What is the difference between approximation schemes and approximation algorithms?
Why do we study approximation schemes?
In theoretical computer science, an approximation algorithm is an algorithm that guarantees a certain approximation ratio $\rho$, and an approximation scheme is a (uniform) collection of algorithms that guarantees several different approximation ratios. Since the collection is uniform (all the algorithms look the same but with different parameters), you can also think of an approximation scheme as an algorithm with an auxiliary parameter $\rho$ which then guarantees an approximation ratio of $\rho$; the close $\rho$ is to $1$, the harder the algorithm would have to work, and not all $\rho$ are valid inputs. For example, usually you need $\rho \neq 1$. If the scheme works for $\rho$ arbitrarily close to $1$, and furthermore the scheme is polynomial time (for each $\rho$ separately), then it is a polynomial time approximation scheme (PTAS).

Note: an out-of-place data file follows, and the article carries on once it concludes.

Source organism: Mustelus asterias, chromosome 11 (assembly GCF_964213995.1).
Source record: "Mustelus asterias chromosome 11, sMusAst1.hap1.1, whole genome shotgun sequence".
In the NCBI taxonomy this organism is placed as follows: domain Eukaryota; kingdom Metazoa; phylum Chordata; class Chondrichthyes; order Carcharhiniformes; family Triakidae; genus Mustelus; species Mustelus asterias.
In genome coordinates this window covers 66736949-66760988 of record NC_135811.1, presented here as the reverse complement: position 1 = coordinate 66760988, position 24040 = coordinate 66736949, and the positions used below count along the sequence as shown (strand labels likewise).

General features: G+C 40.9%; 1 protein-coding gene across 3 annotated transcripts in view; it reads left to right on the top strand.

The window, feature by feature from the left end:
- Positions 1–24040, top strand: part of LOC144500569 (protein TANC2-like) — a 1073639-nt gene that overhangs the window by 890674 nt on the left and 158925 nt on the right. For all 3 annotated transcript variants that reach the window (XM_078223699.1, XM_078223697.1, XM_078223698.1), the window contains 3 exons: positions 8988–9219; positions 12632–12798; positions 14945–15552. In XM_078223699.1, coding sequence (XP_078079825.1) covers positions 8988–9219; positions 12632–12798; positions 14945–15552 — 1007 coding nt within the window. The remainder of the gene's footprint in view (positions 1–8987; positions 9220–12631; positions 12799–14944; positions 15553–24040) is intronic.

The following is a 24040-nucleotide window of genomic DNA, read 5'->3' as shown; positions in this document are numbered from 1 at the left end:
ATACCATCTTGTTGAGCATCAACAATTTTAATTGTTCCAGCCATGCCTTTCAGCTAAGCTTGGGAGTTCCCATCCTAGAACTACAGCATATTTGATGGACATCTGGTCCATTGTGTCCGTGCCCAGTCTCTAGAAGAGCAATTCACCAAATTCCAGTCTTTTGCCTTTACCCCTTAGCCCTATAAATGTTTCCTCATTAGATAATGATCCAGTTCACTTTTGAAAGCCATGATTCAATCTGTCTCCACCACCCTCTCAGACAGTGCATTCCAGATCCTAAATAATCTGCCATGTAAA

There is no real difference between approximation "schemes" and "algorithms". The first is in my experience used when talking about algorithms that provide abitrarily good approximations, the second is used for algorithms with a constant or worse approximation factor.
We study approximation algorithms because some problems are infeasible to solve exactly. Take for example the Traveling Salesman problem, where you want to find a shortest tour that visits each city in a country exactly once. Solving it exactly is NP-hard, but finding a solution that is at most 3/2 times as long as the shortest one is fairly easy.